German students oppose reopening of schools

Under conditions of the worldwide spread of COVID-19, strong opposition among students in Germany to the reopening of schools is developing. Under the slogan “average grade 2020,” students are demanding the suspension of final exams and the closing of schools so long as the lives of students, teachers and their relatives are at risk. A petition which obtained 150,000 signatures in a short period of time called instead of exams for students to receive an average grade based on the work they have already completed during the school year. Students who want to improve their grade could take part in an oral exam via video conference, the petition suggested.

Members of the International Youth and Students for Social Equality spoke to organisers of the initiative from several federal states.

Vicky, 19, a final year high school student from North Rhine-Westphalia, said, “The politicians would like 'normality' to return but in my opinion, it's much too soon for that. Although the infection curve is declining a little bit, this flattening off will not last long if so many people come together in a location where it’s impossible to stick to the hygiene regulations.”

“I think it is irresponsible,” commented Nova, 19, angrily, a final year student from Bavaria. “It feels like an experiment to me—and in a few weeks we'll see the effect and what happens when so many people come together in one place. Above all, I am personally affected by it, since I live with my grandparents, who both belong to the high-risk group. I don't want to go into school every day with a bad conscience and worry about infecting them when I come home. Additionally, many students and teachers are also members of high-risk groups. What about them?”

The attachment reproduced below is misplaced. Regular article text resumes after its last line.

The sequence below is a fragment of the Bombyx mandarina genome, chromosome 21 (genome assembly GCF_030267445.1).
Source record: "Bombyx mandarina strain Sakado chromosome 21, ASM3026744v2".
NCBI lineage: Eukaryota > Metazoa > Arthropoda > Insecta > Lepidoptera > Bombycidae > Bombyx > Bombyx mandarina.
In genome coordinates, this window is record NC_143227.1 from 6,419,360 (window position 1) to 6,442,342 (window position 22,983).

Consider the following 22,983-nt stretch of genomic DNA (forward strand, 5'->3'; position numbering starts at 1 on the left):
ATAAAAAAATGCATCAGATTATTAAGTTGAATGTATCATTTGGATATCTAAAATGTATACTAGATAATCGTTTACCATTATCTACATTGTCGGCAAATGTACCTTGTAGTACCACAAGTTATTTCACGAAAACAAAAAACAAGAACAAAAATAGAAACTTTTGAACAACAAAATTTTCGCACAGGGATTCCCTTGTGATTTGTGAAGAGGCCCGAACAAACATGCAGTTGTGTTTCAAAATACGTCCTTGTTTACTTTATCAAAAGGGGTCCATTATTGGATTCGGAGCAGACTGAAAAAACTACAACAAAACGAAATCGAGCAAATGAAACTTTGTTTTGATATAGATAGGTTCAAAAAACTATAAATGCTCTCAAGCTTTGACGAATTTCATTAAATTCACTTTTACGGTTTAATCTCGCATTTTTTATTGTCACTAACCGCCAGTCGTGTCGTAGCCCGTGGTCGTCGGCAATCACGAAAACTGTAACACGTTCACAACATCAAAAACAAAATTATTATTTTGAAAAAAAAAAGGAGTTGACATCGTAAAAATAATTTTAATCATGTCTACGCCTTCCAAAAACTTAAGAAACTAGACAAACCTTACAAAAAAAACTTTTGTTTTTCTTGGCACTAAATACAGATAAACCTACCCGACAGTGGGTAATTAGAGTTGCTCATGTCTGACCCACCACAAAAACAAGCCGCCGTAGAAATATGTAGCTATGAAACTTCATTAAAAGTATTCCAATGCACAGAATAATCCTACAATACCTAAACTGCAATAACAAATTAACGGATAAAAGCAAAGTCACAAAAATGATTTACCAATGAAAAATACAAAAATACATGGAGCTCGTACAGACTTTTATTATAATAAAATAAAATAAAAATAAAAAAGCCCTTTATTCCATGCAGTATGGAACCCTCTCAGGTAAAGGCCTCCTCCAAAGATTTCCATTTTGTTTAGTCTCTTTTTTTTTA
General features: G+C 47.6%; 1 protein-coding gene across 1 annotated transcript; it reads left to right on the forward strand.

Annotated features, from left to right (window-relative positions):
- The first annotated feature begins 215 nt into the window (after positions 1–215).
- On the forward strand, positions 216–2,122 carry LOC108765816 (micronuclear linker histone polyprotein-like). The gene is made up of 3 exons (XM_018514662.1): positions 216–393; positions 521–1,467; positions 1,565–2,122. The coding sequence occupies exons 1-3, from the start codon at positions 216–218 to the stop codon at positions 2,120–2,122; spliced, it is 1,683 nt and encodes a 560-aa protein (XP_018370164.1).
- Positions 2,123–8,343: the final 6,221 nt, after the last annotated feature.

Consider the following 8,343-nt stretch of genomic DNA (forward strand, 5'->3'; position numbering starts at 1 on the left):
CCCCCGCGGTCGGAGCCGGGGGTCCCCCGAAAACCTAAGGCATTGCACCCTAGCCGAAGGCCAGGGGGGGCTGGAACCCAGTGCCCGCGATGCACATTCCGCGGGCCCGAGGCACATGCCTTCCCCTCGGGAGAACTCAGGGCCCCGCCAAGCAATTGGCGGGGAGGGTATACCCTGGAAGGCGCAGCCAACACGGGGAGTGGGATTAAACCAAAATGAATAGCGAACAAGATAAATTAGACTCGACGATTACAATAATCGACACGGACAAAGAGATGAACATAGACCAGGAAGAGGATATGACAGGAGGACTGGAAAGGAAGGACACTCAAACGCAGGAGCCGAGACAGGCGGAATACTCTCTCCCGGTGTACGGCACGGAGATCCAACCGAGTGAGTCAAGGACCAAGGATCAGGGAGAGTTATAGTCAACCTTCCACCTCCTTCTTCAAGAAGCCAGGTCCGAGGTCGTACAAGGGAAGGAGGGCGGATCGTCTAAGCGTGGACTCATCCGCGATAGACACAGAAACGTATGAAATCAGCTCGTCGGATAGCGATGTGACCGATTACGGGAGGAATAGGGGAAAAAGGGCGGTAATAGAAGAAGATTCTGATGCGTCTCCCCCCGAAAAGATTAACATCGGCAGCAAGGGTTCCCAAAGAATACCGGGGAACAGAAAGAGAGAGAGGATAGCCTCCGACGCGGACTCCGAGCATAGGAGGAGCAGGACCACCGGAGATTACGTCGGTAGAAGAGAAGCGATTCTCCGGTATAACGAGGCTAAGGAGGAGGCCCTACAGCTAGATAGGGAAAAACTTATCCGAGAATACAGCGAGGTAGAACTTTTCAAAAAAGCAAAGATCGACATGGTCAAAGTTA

Nova, who sent a protest letter to political parties and politicians, firmly opposes the reopening of schools under these conditions. “It is a paradox for me when mass gatherings are banned and restrictions are rightly imposed on people going outdoors, but hundreds of us have to go to school. And the politicians decide all of this on a telephone conference!”

If all final exams are held, Nova believes this will increase inequality in education. “Some students don't have the chance to prepare for the exam, because, for example, they have to share a computer with someone else. The upper class naturally has an advantage there, because they can afford better equipment.”

Joshua is a ninth year student at a private high school in Nürnberg. “The government's argument that an average grade is unfair is dishonest and actually just inhumane,” he said. “In Berlin, where the supposedly 'left' Social Democrat/Left Party/Green coalition governs in the State Senate, letters from students calling for exams to be delayed are being rejected with the claim that it's just the way it is and nothing can be done about it. In addition, the safety measures are not being observed anywhere. In most toilets, there is no disinfectant or soap, and some of them are closed for weeks due to maintenance. I don't want to think about how bad it is in the dilapidated state-run schools.”